Robert Walsh

Freelance writer from Cornwall

Cars, Crooks and the Great Train Robbery

Racing driver and Great Train Robber Roy ‘The Weasel’ James.

It’s rare that I get to combine two of my biggest interests in the same scribble, so I thought I’d indulge myself. This is Roy James AKA ‘The Weasel.’ Roy was, like so many aspiring racers, big on ability but short on cash. Even in the 1950’s and 60’s racing was still the most expensive sport on the planet. It wasn’t the business that it is today but to go racing at all, let alone have any chance of winning anything, you needed to either be spotted and hired by a factory team or spend your own money. Lots of it. Roy was a silversmith when he wasn’t racing cars, stealing other people’s cars to sell them on and burgling wealthy people’s houses, but he’d never earn enough to pay for competitive cars and top-of-the-range parts and he knew it.

Roy had the talent. Even other racers at the time who became big names, drivers like Mike ‘The Bike’ Hailwood and three-time F1 World Champion Sir Jackie Stewart, thought he was naturally gifted. He was fast, sensible, brave but not reckless and raced hard without racing dirtily. He had the talent, just not the cash or a big team to provide it. He did have a talent for cat burglary, though, and it was swag that funded his racing. Jewellery, silver, gold, uncut gems, Roy wasn’t fussy as long it sold well and it sold well enough that he could buy a car from another triple F1 champion, Sir Jack Brabham.

Fast forward to 1963 and the Great Train Robbery. Roy had a minor role. He was there to provide his driving skill in case a quick getaway was needed, to provide an extra vehicle or two if needed and to help uncouple the mail van from the rest of the train. Nothing violent and nothing heavy, no waving guns or beating up train guards. In the absence of a backer with deep pockets or a team with big plans, Roy saw it as his best shot at getting all the cash he’d need to make it as a Formula One driver. It didn’t get him his shot at the big time. It did get him a 30-year jail sentence.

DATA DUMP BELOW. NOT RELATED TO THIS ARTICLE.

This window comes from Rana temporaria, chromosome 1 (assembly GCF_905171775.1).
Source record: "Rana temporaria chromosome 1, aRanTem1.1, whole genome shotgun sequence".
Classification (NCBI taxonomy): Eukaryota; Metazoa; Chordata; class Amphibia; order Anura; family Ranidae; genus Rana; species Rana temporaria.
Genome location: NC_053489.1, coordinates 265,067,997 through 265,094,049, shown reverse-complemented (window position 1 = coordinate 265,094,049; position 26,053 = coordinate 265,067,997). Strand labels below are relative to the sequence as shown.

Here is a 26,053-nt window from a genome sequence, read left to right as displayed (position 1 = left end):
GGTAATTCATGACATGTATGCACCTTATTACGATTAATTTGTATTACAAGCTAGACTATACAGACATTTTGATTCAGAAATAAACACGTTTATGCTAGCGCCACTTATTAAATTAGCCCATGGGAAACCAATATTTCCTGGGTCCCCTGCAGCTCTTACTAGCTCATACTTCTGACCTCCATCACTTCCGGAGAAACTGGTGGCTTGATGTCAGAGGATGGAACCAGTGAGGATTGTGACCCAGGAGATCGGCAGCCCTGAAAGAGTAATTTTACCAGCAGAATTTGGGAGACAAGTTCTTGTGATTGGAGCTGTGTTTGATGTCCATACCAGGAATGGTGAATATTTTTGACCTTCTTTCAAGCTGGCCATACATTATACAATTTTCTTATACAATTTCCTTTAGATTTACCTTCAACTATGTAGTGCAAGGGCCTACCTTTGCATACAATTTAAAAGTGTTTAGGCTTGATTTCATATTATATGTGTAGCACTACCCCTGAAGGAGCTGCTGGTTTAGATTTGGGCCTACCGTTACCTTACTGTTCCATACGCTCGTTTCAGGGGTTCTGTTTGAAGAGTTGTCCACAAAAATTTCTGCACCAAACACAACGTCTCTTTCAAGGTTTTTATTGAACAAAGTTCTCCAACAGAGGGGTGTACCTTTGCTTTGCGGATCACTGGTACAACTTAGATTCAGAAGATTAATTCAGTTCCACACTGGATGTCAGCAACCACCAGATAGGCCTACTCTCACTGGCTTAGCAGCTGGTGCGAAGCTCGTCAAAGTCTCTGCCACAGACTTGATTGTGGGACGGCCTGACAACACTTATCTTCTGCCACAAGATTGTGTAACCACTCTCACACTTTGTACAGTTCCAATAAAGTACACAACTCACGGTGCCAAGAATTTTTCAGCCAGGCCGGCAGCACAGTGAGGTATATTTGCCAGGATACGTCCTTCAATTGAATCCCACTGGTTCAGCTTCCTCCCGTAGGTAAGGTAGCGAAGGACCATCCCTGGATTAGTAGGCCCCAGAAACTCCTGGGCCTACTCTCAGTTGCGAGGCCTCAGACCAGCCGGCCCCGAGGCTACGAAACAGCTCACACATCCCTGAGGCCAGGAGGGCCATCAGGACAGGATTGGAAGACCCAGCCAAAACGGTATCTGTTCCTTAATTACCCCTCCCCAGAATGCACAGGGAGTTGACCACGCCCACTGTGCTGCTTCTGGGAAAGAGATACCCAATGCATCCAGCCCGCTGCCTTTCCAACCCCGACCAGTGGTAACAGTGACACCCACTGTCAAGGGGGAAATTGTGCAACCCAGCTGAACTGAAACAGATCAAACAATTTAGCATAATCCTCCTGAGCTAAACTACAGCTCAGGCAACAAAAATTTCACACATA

Roy was also supposed to ehlp clean up the gang’s hideout at Leatherslade Farm. He didn’t do a very good job. When police found the hideout they also found fingerprints (one of them was Roy’s), gloves (which con often be turned inside-out and dusted for prints), wrappers used for holding bundles of notes together and all sorts of other goodies. It was only a matter of time before the gang would be doing some time of their own. Plenty of it. After most of the gang had been arrested Roy was about ready to turn himself in. At least he would have turned himself in if the police hadn’t turned up and dragged him off to jail.

Most of them got very long sentences. Roy’s was one of the longest. He drew five years for conspiracy and twenty five for mail robbery. The robbery itself netted £2.6 million but Roy’s share was only one-sixteenth of that, around £162,5000 (although that bought a lot more in 1963). Sounds good at first, until you think about thirty years in a maximum-security prison. Roy ended up serving only 12 years before being paroled in August, 1975.

When he finally got out Roy, incredibly, still thought he had a chance of becoming a big-name racing driver. He contacted an old rival (double World Champion Graham Hill) and current Formula One supremo Bernie Ecclestone. Both of them told him, as kindly as possible, that racing had moved on so much in twelve years that if he’d ever had a chance he certainly didn’t any more. Ecclestone threw him the occasional bone. Having been a silversmith Roy was perfectly up to designing trophies. It was just that those trophies would always be presented to other people. Roy had a few more races, making up the numbers in uncompetitive cars, but the dream was dead. He ended up back inside after shooting his father-in-law and pistol-whipping his wife and in 1993 drew another six years. He finally died in 1997, not long after his release.

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